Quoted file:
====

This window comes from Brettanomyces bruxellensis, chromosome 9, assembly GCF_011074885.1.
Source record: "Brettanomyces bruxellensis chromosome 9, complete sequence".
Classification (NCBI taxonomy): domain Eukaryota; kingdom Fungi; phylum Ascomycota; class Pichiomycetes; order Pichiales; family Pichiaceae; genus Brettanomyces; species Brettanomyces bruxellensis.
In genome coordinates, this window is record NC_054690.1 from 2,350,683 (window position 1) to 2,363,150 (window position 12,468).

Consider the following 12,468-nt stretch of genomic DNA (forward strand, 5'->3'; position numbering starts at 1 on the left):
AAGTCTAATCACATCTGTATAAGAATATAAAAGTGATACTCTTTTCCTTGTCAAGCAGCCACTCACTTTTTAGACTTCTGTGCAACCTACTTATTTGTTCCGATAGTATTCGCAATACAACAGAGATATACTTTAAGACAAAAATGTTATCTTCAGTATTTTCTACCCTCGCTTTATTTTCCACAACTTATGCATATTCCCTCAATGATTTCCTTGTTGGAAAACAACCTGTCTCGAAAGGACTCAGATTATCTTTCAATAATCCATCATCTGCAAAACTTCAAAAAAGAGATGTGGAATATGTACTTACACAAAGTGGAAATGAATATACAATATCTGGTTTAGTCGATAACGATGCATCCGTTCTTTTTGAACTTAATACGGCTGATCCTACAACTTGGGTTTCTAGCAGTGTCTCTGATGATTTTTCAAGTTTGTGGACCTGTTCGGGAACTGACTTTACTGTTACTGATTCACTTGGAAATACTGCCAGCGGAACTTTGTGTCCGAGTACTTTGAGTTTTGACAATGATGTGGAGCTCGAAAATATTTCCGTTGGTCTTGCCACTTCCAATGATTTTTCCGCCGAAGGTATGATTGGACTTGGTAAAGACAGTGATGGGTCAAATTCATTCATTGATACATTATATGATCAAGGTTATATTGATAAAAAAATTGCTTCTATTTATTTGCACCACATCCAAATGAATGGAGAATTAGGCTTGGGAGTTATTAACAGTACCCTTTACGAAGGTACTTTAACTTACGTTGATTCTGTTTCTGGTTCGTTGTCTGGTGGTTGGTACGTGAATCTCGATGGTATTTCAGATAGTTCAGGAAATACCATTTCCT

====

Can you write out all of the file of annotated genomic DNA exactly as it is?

This window comes from Brettanomyces bruxellensis, chromosome 9, assembly GCF_011074885.1.
Source record: "Brettanomyces bruxellensis chromosome 9, complete sequence".
Classification (NCBI taxonomy): domain Eukaryota; kingdom Fungi; phylum Ascomycota; class Pichiomycetes; order Pichiales; family Pichiaceae; genus Brettanomyces; species Brettanomyces bruxellensis.
In genome coordinates, this window is record NC_054690.1 from 2,350,683 (window position 1) to 2,363,150 (window position 12,468).

Consider the following 12,468-nt stretch of genomic DNA (forward strand, 5'->3'; position numbering starts at 1 on the left):
AAGTCTAATCACATCTGTATAAGAATATAAAAGTGATACTCTTTTCCTTGTCAAGCAGCCACTCACTTTTTAGACTTCTGTGCAACCTACTTATTTGTTCCGATAGTATTCGCAATACAACAGAGATATACTTTAAGACAAAAATGTTATCTTCAGTATTTTCTACCCTCGCTTTATTTTCCACAACTTATGCATATTCCCTCAATGATTTCCTTGTTGGAAAACAACCTGTCTCGAAAGGACTCAGATTATCTTTCAATAATCCATCATCTGCAAAACTTCAAAAAAGAGATGTGGAATATGTACTTACACAAAGTGGAAATGAATATACAATATCTGGTTTAGTCGATAACGATGCATCCGTTCTTTTTGAACTTAATACGGCTGATCCTACAACTTGGGTTTCTAGCAGTGTCTCTGATGATTTTTCAAGTTTGTGGACCTGTTCGGGAACTGACTTTACTGTTACTGATTCACTTGGAAATACTGCCAGCGGAACTTTGTGTCCGAGTACTTTGAGTTTTGACAATGATGTGGAGCTCGAAAATATTTCCGTTGGTCTTGCCACTTCCAATGATTTTTCCGCCGAAGGTATGATTGGACTTGGTAAAGACAGTGATGGGTCAAATTCATTCATTGATACATTATATGATCAAGGTTATATTGATAAAAAAATTGCTTCTATTTATTTGCACCACATCCAAATGAATGGAGAATTAGGCTTGGGAGTTATTAACAGTACCCTTTACGAAGGTACTTTAACTTACGTTGATTCTGTTTCTGGTTCGTTGTCTGGTGGTTGGTACGTGAATCTCGATGGTATTTCAGATAGTTCAGGAAATACCATTTCCT